The Great Remixing

 

Morton Chalfy
The best guesstimate for the appearance of an infant with full-blown homo sapiens syndrome is between 150 and 200 thousand years ago. Not really that long in geological terms but beyond anyone’s memory. How long it took to go from one to a family and from a family to a tribe is unknown but it took a while and a fair amount of luck I think.

It could have taken 100,000 years to spread throughout Africa but eventually we headed north and east, the long walk of our species to reach every continent save Antarctica and to establish ourselves all across the face of the Earth. 

Future DNA analysis will reveal more details of our journey but the results are evident. Where tribes settled and grew, their physical differences grew as well and gave us both what we call races, and within the races, ethnicities.

We were separated by oceans and mountains and glaciers and deserts and flourished in our separateness. During the past 10,000 years isolated instances of contact were made and during the last 5,000 most groups had come in contact with most others. Given the propensities of humans we can be sure that interbreeding occurred from the earliest days of meeting “the other.”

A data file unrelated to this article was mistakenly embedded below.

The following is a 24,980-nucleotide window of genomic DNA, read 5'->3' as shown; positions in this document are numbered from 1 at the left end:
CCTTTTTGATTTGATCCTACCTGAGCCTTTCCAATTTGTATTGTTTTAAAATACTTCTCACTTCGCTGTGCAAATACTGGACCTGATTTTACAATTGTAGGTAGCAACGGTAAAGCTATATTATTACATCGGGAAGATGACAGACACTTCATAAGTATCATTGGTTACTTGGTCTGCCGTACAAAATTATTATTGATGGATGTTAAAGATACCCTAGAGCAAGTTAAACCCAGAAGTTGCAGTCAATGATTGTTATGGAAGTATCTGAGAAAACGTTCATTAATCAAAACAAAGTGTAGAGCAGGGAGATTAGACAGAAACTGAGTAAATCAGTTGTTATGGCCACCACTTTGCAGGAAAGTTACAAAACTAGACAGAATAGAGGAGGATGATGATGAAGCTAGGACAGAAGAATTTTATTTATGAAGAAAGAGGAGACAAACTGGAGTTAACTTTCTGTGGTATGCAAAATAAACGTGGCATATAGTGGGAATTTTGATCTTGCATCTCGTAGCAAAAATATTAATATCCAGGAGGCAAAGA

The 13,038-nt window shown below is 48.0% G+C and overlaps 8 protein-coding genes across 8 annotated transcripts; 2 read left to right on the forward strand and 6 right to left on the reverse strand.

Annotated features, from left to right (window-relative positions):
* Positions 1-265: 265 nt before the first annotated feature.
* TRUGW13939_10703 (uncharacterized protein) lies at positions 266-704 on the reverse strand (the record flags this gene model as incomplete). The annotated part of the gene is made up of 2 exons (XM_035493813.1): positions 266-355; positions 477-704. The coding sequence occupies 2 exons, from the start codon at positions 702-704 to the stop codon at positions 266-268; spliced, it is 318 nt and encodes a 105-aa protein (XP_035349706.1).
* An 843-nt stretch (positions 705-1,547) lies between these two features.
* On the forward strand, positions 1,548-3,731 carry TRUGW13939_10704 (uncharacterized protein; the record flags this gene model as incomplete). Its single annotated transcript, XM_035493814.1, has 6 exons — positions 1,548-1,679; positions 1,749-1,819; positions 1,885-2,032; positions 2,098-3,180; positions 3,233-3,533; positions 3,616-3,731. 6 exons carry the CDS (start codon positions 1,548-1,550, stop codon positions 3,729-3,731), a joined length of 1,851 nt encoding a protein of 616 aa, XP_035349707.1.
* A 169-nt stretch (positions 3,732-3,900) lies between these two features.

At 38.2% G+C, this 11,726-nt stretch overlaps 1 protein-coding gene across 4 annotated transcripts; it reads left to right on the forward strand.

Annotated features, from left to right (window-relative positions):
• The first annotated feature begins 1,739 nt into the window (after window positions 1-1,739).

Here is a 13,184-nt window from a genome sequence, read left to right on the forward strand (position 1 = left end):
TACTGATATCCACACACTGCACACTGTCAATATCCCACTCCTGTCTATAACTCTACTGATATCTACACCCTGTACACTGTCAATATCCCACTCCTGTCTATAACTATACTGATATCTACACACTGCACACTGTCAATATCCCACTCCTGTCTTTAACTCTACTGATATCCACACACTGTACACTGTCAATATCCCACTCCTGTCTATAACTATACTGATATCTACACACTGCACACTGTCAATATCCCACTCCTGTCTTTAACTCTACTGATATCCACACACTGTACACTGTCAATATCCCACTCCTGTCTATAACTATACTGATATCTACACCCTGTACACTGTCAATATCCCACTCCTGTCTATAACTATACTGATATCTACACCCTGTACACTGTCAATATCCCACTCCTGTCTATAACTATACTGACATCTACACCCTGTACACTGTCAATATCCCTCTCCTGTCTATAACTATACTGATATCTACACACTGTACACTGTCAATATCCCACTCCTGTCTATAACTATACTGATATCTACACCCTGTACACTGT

The last 1,000 years of war, conquest and enslavement has only served to speed up the rise in the number of interbreeding events and currently with our enormous population and global trade and tourism the numbers are rising exponentially. 

In the last 100 years the results of inbreeding have begun to transform our culture. The standard of beauty has become browner, finer featured and lissome on the stages of the beauty pageants and larger, hippier and sassier in popular culture.

Our best athletes now include a discernible cadre of children of two individuals of different races. After tens of thousands of years of developing physical qualities in relative isolation from each other the “races” have entered the age of the great remixing.

The Bay Area is a wonderful place to observe this ongoing change. Mixed-race couples and their offspring abound and the place is better off for it. Our population is better looking, stronger and smarter than is found in most places. We are one of the epicenters of remixology. 

Even commercial life has picked up on this happening with mixed-race couples showing up in TV ad after TV ad, buying cars, in bed, in the pool and usually with their beautiful mixed-race children.

It will do us well to remember that we came from a single ancestral mutation and that the differences we developed were only skin deep and as we remix, we keep the strongest version of our genes.
Racism was understandable when we were ignorant of history and science. It is inexcusable now.

 

Morton Chalfy’s extensive oeuvre is available on Amazon.